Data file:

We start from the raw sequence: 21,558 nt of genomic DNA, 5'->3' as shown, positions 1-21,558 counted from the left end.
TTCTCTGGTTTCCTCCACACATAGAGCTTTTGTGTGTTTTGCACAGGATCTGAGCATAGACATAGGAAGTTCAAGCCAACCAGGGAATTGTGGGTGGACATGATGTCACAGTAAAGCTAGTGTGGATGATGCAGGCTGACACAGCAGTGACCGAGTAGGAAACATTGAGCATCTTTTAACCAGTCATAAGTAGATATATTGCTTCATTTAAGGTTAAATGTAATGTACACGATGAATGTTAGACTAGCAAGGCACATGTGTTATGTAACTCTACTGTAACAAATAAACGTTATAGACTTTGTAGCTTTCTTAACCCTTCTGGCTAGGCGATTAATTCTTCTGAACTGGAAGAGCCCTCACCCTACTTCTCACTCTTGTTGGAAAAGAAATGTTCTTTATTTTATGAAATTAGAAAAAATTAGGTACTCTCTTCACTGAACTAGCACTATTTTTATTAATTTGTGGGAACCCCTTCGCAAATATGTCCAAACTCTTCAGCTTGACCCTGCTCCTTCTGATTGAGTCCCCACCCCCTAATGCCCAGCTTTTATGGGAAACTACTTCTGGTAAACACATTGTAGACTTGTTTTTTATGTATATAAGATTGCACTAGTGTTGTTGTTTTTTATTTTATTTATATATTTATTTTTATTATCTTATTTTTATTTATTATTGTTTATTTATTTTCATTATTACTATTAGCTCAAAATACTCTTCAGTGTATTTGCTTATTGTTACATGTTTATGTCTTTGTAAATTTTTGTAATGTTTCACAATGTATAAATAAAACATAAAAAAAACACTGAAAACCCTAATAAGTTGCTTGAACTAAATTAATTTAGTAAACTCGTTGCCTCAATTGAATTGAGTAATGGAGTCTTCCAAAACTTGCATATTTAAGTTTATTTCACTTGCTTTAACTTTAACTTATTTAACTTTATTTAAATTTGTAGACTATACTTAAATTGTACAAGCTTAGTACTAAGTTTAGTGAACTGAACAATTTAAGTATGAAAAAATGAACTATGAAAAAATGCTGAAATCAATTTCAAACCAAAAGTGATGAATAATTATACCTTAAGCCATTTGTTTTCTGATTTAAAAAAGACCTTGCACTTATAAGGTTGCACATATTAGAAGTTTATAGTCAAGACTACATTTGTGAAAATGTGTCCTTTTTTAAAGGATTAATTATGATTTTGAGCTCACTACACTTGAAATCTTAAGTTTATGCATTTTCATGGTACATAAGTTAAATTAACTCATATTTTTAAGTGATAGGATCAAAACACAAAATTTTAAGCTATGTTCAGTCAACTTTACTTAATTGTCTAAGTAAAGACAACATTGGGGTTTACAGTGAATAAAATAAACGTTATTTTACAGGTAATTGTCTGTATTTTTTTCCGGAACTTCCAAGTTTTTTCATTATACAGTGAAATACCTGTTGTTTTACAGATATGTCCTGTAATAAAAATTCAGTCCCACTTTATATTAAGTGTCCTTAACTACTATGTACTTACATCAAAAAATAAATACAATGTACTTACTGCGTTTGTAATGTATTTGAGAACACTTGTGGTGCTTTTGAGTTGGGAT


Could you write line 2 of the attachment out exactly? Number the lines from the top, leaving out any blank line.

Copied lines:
TTCTCTGGTTTCCTCCACACATAGAGCTTTTGTGTGTTTTGCACAGGATCTGAGCATAGACATAGGAAGTTCAAGCCAACCAGGGAATTGTGGGTGGACATGATGTCACAGTAAAGCTAGTGTGGATGATGCAGGCTGACACAGCAGTGACCGAGTAGGAAACATTGAGCATCTTTTAACCAGTCATAAGTAGATATATTGCTTCATTTAAGGTTAAATGTAATGTACACGATGAATGTTAGACTAGCAAGGCACATGTGTTATGTAACTCTACTGTAACAAATAAACGTTATAGACTTTGTAGCTTTCTTAACCCTTCTGGCTAGGCGATTAATTCTTCTGAACTGGAAGAGCCCTCACCCTACTTCTCACTCTTGTTGGAAAAGAAATGTTCTTTATTTTATGAAATTAGAAAAAATTAGGTACTCTCTTCACTGAACTAGCACTATTTTTATTAATTTGTGGGAACCCCTTCGCAAATATGTCCAAACTCTTCAGCTTGACCCTGCTCCTTCTGATTGAGTCCCCACCCCCTAATGCCCAGCTTTTATGGGAAACTACTTCTGGTAAACACATTGTAGACTTGTTTTTTATGTATATAAGATTGCACTAGTGTTGTTGTTTTTTATTTTATTTATATATTTATTTTTATTATCTTATTTTTATTTATTATTGTTTATTTATTTTCATTATTACTATTAGCTCAAAATACTCTTCAGTGTATTTGCTTATTGTTACATGTTTATGTCTTTGTAAATTTTTGTAATGTTTCACAATGTATAAATAAAACATAAAAAAAACACTGAAAACCCTAATAAGTTGCTTGAACTAAATTAATTTAGTAAACTCGTTGCCTCAATTGAATTGAGTAATGGAGTCTTCCAAAACTTGCATATTTAAGTTTATTTCACTTGCTTTAACTTTAACTTATTTAACTTTATTTAAATTTGTAGACTATACTTAAATTGTACAAGCTTAGTACTAAGTTTAGTGAACTGAACAATTTAAGTATGAAAAAATGAACTATGAAAAAATGCTGAAATCAATTTCAAACCAAAAGTGATGAATAATTATACCTTAAGCCATTTGTTTTCTGATTTAAAAAAGACCTTGCACTTATAAGGTTGCACATATTAGAAGTTTATAGTCAAGACTACATTTGTGAAAATGTGTCCTTTTTTAAAGGATTAATTATGATTTTGAGCTCACTACACTTGAAATCTTAAGTTTATGCATTTTCATGGTACATAAGTTAAATTAACTCATATTTTTAAGTGATAGGATCAAAACACAAAATTTTAAGCTATGTTCAGTCAACTTTACTTAATTGTCTAAGTAAAGACAACATTGGGGTTTACAGTGAATAAAATAAACGTTATTTTACAGGTAATTGTCTGTATTTTTTTCCGGAACTTCCAAGTTTTTTCATTATACAGTGAAATACCTGTTGTTTTACAGATATGTCCTGTAATAAAAATTCAGTCCCACTTTATATTAAGTGTCCTTAACTACTATGTACTTACATCAAAAAATAAATACAATGTACTTACTGCGTTTGTAATGTATTTGAGAACACTTGTGGTGCTTTTGAGTTGGGAT